Well, Grace and Toby had their ups and downs, but they were still together, just like me and Ant. That was the trait of the Peterson girls. Once they had a boyfriend, that was it.

Her twins, Amelia and George, were the same age as Nellie, and the three were very close, which was always nice to watch.


I looked up, mildly surprised as Ant uttered my nickname in a soft tone. Joey. No one had called me that for years. I was Johanna. Johanna Hope.

Ant smiled gently, holding his hand out.

"You coming, Joey?" He asked softly. I smiled and took his hand.

"Yep. I'm coming."

Weaving his fingers through mine, Ant and I walked towards the shop. Through the window, I could already see Dad hugging Nellie and Amy while Ben lurked, obviously too old for hugs.

Dad looked up as we entered, his smile faltering slightly. But his eyes, filled with love and hope, stayed the same.

"Ant! How are you?" He asked, shaking his hand.

"I'm good, cheers, James. How are you?"

"I'm good," Dad turned to me, and a small smile played on his lips. "Hey, Jojo."

I smiled, blinking away the tears that had sprung to my eyes.

"Hey, Dad." I said softly, stepping forwards to embrace him. No matter how old we got, Dad and I would always have a special bond.

And nothing could break it.

While Ant and Toby exchanged a few words, the twins and Nellie played with Amy quick on their heels.

"Hi, Joey." Grace said.

"Hi, Grace." I replied. The two of us smiled before suddenly giggling and embracing each other.

"We're nuts." Grace murmured in my ear.

"And for me, that's literally!" I whispered back.

"So, how's about I serve lunch, hey?" Dad suddenly asked, grinning at Amelia, Nellie and Amy.

"Ooh, can I help Granddad?" Nellie asked.

"Me too!" Amy added, desperate not to be outshone by her sister.

"Oh no, this is a grown up job," Dad said, giving me a quick wink. "No, I want you two to sit down with your big brother and look beautiful. Can you do that?"

"Yes Granddad!" The said in unison, each of them grabbing Ben's hands and dragging him to the table Dad had set up in the middle of the room.

"Special Sunday lunch, hey, Dad?" I asked.

"You could say that." Dad said with a chuckle.

As Dad brought back our Sunday lunch, all of us threw our heads back and laughed.

Fish and chips from the chip shop.

After lunch, which we all devoured eagerly, the twins, Nellie and Amy went outside to play while Ben went into the back room to go on the computer.


"Yeah, Joey?"

"Is it ok if I…" My voice trailed off as I gestured towards the side door. Understanding, Dad smiled.

"Of course."

"Thanks, Dad."

Giving him a quick kiss on the cheek, I left the room.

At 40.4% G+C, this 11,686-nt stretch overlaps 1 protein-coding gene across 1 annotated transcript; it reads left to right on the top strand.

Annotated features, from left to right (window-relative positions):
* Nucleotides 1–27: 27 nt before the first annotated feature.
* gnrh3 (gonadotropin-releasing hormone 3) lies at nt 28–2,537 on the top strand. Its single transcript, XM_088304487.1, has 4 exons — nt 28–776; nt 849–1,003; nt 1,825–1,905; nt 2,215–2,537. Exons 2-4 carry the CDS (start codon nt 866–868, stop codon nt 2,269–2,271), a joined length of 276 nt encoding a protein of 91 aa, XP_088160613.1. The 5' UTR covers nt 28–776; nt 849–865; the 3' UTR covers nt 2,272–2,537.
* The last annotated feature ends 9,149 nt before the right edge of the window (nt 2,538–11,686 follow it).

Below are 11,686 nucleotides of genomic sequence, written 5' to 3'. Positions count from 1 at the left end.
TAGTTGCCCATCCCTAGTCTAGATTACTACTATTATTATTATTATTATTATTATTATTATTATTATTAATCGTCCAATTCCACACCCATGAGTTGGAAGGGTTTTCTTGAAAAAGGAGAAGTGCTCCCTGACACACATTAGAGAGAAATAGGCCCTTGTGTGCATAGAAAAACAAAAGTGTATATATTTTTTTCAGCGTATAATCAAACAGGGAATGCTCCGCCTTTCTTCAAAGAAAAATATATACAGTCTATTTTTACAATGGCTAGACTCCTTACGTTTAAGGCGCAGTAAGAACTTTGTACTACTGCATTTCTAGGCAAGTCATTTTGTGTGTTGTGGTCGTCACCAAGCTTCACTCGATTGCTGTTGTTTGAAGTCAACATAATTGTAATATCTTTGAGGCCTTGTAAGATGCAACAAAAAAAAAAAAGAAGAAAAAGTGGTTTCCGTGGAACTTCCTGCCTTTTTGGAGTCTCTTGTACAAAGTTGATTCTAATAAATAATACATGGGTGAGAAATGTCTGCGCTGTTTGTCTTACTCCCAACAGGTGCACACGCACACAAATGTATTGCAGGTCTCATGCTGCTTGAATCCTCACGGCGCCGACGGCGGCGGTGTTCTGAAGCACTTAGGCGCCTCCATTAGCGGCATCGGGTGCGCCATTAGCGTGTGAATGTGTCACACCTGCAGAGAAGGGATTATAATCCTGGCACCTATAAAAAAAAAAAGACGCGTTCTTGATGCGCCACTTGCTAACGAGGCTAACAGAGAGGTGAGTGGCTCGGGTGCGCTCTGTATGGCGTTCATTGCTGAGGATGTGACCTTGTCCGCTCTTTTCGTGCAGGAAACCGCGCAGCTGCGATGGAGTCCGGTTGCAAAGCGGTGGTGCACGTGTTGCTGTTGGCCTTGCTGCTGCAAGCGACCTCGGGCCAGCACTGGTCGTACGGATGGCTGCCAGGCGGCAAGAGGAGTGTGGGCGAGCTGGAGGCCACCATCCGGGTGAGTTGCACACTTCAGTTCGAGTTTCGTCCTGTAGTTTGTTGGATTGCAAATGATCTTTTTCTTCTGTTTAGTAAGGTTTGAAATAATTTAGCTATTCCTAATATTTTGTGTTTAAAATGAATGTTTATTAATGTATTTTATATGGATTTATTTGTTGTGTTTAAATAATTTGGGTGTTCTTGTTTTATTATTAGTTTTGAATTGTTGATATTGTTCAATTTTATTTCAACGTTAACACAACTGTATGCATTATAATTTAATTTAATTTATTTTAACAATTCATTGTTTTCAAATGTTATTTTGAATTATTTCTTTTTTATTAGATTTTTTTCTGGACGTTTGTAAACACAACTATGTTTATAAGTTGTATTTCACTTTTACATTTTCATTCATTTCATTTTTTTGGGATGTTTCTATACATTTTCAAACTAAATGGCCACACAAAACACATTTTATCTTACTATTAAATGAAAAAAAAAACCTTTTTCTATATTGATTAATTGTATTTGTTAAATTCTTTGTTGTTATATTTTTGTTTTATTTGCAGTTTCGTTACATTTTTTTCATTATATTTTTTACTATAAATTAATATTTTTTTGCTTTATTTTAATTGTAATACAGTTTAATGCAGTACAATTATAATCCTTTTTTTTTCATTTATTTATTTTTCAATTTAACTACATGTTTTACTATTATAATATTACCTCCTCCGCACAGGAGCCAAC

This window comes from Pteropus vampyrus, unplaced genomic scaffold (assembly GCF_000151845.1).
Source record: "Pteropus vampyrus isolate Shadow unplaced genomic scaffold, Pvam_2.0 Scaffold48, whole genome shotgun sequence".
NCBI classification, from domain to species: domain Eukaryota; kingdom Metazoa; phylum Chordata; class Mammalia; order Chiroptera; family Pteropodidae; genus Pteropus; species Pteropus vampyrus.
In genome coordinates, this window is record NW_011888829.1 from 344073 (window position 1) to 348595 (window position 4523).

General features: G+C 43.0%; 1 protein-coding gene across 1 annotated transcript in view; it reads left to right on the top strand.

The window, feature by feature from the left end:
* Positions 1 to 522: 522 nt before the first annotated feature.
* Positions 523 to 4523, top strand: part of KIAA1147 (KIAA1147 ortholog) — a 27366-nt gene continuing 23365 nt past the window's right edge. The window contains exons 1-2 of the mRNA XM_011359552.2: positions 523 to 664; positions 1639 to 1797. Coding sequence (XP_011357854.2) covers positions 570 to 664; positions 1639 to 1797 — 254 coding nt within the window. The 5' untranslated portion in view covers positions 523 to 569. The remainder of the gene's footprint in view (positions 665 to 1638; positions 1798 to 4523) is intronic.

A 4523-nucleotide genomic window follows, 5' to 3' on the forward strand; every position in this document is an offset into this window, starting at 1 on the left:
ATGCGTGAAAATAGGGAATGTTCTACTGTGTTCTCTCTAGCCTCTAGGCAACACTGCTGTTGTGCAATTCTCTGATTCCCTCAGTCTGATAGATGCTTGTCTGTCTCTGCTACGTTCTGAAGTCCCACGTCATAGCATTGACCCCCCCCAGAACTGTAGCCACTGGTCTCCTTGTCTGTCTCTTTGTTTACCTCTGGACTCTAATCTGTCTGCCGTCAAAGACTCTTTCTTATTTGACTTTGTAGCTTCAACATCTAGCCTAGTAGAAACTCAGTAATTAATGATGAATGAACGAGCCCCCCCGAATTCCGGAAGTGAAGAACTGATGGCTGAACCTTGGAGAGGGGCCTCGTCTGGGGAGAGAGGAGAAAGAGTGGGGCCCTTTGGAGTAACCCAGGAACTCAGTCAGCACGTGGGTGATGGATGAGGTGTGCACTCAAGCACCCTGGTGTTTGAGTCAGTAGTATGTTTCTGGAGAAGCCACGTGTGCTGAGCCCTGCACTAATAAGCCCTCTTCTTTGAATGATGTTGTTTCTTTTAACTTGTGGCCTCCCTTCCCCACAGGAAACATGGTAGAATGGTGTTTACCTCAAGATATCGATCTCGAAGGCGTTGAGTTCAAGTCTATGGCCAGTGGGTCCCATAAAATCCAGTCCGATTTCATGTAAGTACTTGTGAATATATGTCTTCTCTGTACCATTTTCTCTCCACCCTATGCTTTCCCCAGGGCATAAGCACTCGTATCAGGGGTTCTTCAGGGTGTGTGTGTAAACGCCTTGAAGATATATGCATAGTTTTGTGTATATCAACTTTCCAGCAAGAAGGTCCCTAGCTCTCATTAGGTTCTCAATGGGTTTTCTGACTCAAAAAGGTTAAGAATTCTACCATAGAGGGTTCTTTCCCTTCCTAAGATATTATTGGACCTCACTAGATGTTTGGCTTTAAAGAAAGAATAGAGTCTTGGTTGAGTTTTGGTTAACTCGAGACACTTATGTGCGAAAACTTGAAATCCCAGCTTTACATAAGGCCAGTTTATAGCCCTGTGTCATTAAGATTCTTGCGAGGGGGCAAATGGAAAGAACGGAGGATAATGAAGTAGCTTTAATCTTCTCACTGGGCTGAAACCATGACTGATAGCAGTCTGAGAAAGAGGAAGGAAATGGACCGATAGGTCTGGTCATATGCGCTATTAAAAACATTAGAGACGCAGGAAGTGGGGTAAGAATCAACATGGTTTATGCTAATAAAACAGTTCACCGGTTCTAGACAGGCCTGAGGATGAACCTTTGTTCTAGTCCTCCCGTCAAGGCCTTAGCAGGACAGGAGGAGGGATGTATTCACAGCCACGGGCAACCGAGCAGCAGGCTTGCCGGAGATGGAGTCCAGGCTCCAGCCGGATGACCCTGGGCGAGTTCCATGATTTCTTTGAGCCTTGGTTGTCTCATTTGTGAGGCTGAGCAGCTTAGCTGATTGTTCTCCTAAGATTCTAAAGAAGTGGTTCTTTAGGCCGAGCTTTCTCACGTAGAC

As I stepped out of the side door, memories came flooding back to me, a tsunami of recognition.

I smiled.

Placing my hand on the banister, as I had done so many times before, I wandered up, taking it one step at a time. I wanted to, needed to savour the moment.

I didn't know when I would ever get the chance to do it again.

The steps creaked under my feet, letting out load groans of protest. I ignored them, and continued walking.

I paused as I stepped onto the balcony. A cool wind blew, playing with my hair gently, as if it recognized me.

Remembered me.

Suddenly confident, I strode across the balcony and stopped by the door. My confidence faded.

Was I doing the right thing?




"Yes." I spoke aloud to convince myself, and then giggled.

Talking to yourself was the first sign of madness.

It was odd. I, now a grown woman, could make jokes at my expense and be completely at ease. I could never do that before.

Taking in a deep breath, I brushed my hair off my shoulders and reached out with a shaky hand. I was nervous, I wasn't afraid to admit it. Revisiting the past was a risky thing to do.

Especially with a past like mine.

Before I could tell myself otherwise, I opened the door and walked into the shop.

It was clear that Dad hadn't been in it since…I couldn't tell, really. Years, probably. I was the only one that bared an attachment to the shop. Dad and Grace had no reason to come up.

I walked inside, not even blinking as the dust stirred beneath my feet. Carefully shutting the door behind me, I paused, waiting.

And waiting.

And waiting.

I sighed as I sat myself on the chest. Maybe I was wrong. Maybe they wouldn't come. Maybe they were all gone for good.

"There's a hole in the world like a great black pit, and the vermin of the world inhabit it, and its morals aren't worth what a pig could spit, and it goes by the name of…""London."

I looked up, a wide smile spreading across my face.

Sweeney Todd, the demon barber of Fleet Street, stood in front of me once more.

Unlike the first time, I wasn't scared. I was ready to jump up and run away screaming. I wasn't going to beg for my life to be spared.

I grinned.

"Hi, Dad."

He grinned back.

"Hello, Joey."